AT EVERY DOOR

In daoku we do not often use the hokku of Issa as models because he tended to subjectivity in his verses, while daoku prefer objectivity.  Occasionally, however, we find a hokku by him that can be used, for example this one:

(Spring)

門々の  下駄の泥より   春立ちぬ
Kado kado no   geta no doro yori    haru tachinu
Gate -gate ‘s     geta  ‘s   mud from  spring risen-has

We may put this into English as:

At every gate,
Spring has begun
With the mud on the geta.

Geta (下駄) are the wooden “platform” sandals worn in traditional Japan.

Now obviously this hokku is too specific to old Japanese culture to use as a daoku model, but we can do so if we make it more “Western,” like this:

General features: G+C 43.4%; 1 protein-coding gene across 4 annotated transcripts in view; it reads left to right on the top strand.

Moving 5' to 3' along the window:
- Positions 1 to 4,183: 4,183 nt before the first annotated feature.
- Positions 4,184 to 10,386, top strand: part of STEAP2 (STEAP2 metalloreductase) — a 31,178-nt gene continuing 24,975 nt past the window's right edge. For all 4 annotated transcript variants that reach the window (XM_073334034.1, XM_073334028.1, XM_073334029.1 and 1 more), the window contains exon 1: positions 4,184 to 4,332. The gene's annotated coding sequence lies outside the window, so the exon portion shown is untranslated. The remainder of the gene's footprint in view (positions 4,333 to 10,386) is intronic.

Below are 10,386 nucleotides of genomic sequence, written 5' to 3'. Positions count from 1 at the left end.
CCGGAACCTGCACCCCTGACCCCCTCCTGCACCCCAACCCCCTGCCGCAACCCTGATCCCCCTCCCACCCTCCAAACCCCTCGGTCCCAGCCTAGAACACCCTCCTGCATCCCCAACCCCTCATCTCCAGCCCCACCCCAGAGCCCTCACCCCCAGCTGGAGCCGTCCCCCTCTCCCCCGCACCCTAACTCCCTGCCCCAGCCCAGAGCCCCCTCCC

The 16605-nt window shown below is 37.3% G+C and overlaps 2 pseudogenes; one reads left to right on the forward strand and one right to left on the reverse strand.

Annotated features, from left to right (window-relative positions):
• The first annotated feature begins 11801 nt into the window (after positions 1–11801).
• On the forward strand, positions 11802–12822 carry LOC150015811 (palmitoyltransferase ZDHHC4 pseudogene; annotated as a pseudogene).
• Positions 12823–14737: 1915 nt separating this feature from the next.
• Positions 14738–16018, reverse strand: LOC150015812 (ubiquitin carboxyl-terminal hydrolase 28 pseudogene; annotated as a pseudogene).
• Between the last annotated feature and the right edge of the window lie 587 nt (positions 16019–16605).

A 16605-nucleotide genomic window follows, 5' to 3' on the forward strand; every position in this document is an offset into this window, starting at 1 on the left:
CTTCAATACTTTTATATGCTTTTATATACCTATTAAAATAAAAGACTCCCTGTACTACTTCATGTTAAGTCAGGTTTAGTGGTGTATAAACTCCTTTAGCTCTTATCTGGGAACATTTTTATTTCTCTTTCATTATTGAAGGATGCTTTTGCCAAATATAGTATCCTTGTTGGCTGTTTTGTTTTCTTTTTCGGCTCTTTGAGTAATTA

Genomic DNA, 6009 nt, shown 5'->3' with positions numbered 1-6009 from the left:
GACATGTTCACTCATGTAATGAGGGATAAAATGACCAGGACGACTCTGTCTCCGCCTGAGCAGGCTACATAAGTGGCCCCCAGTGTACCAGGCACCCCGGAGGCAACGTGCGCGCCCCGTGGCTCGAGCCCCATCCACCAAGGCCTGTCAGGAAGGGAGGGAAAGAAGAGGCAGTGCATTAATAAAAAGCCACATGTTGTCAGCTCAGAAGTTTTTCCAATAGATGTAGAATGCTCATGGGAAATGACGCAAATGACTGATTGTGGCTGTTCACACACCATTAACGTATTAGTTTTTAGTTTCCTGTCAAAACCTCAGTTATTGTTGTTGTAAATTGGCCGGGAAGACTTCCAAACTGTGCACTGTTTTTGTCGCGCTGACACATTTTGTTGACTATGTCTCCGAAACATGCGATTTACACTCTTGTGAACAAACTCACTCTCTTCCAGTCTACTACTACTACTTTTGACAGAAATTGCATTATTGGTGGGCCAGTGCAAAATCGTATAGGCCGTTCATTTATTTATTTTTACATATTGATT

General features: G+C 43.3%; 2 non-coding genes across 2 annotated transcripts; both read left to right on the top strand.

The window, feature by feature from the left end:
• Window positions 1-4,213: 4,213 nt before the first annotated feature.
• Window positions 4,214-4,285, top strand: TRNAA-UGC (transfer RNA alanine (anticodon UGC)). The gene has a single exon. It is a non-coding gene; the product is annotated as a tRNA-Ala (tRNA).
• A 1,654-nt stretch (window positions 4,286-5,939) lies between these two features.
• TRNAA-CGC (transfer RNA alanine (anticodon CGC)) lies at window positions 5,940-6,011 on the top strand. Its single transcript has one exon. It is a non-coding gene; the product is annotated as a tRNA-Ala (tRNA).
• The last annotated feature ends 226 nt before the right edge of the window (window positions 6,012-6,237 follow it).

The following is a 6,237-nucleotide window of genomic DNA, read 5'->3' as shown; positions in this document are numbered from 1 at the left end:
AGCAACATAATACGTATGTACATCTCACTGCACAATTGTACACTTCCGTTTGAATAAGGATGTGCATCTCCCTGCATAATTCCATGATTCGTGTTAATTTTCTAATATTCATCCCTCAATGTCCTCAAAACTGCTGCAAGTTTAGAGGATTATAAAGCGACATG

At every door,
Spring begins
With the mud on the shoes.

In that verse we see the beginning of spring in the mud on the shoes people have left outside their doors.  The mud is a sign of the arrival of spring, because it appears when the snow and frost of winter have receded.

Again, this is a hokku of growing yang (warmth) and diminishing yin (cold) seen in the wet mud on the shoes.  The season of spring is growing yang as yin diminishes.

David

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